Posts Tagged ‘ Home Monitoring ’

Security Cameras for In Home Use

Wednesday, August 4th, 2010

There are several types of security cameras for in home use. In fact, just about any security camera can be used for residential purposes although there are cameras that are more suited for in home use than others. Security camera technology has advanced so much recently that the versatility of security cameras for in home use is almost limitless.

Every home is different; the number of rooms in the home, the perimeter area that surrounds the home and the size of the home’s yard, the entrances and exits, number of windows, especially those on the ground floor – all vary from house to house. As every home’s design is different, so are the uses and needs for the security cameras for that home.

The most effective method to determine what security cameras for in home use are best for you is to evaluate your home design and your security desires and needs. After determining what you need to provide and the level of security and monitoring you desire, you can more easily begin the process of shopping for specific cameras that will satisfy those requirements.

Still, as stated earlier, there are security cameras for in home use that are more suited for this application than others. For an obvious example, an explosion proof camera or housing would be a ridiculous and unnecessary expense for in home use. However Security Camera King offers several different indoor security cameras that are perfect for in home use.

One way to narrow down your camera choice is to determine if you will be able to run the video transmission cable from each camera to the processor/DVR or Digital Video Recorder or if you would prefer a wireless camera instead. Cabling is the least expensive and the most common option for connecting the digital video camera to the DVR.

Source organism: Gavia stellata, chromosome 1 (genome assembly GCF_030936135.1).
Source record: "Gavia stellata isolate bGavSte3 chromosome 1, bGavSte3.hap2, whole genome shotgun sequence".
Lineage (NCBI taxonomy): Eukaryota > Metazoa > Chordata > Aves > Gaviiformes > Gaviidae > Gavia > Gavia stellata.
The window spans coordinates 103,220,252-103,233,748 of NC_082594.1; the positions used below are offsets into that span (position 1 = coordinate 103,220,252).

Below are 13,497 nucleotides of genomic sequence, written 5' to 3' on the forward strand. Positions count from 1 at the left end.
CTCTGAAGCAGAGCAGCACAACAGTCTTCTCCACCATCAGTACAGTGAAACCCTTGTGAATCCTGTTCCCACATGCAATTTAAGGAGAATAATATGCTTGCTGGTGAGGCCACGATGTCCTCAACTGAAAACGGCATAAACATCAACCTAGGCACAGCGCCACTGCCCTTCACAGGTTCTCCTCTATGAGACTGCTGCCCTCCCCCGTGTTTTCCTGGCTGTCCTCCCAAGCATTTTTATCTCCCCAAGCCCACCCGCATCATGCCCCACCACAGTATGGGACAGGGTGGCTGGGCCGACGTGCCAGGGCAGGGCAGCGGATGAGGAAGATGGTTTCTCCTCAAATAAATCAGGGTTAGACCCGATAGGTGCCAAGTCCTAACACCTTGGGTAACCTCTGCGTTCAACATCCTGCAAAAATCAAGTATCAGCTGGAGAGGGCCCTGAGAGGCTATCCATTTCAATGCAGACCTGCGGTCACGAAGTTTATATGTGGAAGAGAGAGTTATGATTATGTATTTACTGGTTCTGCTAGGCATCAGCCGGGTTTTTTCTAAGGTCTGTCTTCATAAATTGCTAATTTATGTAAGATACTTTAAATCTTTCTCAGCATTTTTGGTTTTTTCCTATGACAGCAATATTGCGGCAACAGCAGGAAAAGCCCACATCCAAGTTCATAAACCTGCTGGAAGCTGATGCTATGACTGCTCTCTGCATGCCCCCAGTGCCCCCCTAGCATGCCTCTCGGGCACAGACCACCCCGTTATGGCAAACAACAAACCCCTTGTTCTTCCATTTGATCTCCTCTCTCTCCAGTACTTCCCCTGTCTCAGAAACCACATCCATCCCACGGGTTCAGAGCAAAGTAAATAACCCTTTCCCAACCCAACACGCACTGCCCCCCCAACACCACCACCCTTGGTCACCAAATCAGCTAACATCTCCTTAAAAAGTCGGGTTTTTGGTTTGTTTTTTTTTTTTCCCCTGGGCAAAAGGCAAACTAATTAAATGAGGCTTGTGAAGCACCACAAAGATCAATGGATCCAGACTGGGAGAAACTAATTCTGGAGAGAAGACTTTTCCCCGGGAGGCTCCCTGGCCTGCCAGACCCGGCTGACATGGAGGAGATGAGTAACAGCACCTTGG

However, if installing the RG59 coaxial cable would be troubling for you, or if the cable would seem unsightly, or for any other reason the cable would not be right for you, wireless cameras would be the appropriate selection. Wireless cameras still require electrical power supply, normally in the form of a small wire run to the camera from a plug-in transformer or power distribution box. There are some wireless cameras that use rechargeable batteries as well.

Wireless cameras make use of radio technology to broadcast their video data to a corresponding receiver which then transfers the signal to the DVR. So a receiver is also needed if you choose the wireless camera option. Most receivers can handle up to four cameras at one time so if your system requires more than four cameras additional receivers (or a receiver that can handle more than four cameras) will be needed.

Regardless of whether you use cable or wireless technology, there are several different security cameras for in home use based on appearance, mounting design, and function. There are basically three types of cameras based on appearance. They are the box, bullet, and dome types, with each name representing a description of the appearance of the camera.

Each type has its own benefits and deficits. The box camera is probably the most common style of video camera but can also be somewhat obtrusive mounted on a room wall. The bullet type is also popular, but this type of camera usually lends itself to weatherproofing and infrared technology geared toward the outdoors. So if the box and bullet types are not appropriate for your application, then the dome type camera would probably be the best choice.

Dome cameras are fairly low-profile cameras with many available as a flush mount. Flush mounted dome cameras are installed in the wall or ceiling with only the “bubble” cover extending away from the surface. Security Camera King offers several different types of indoor dome cameras based on use and resolution display. That includes total darkness capable night vision infrared dome cameras as well.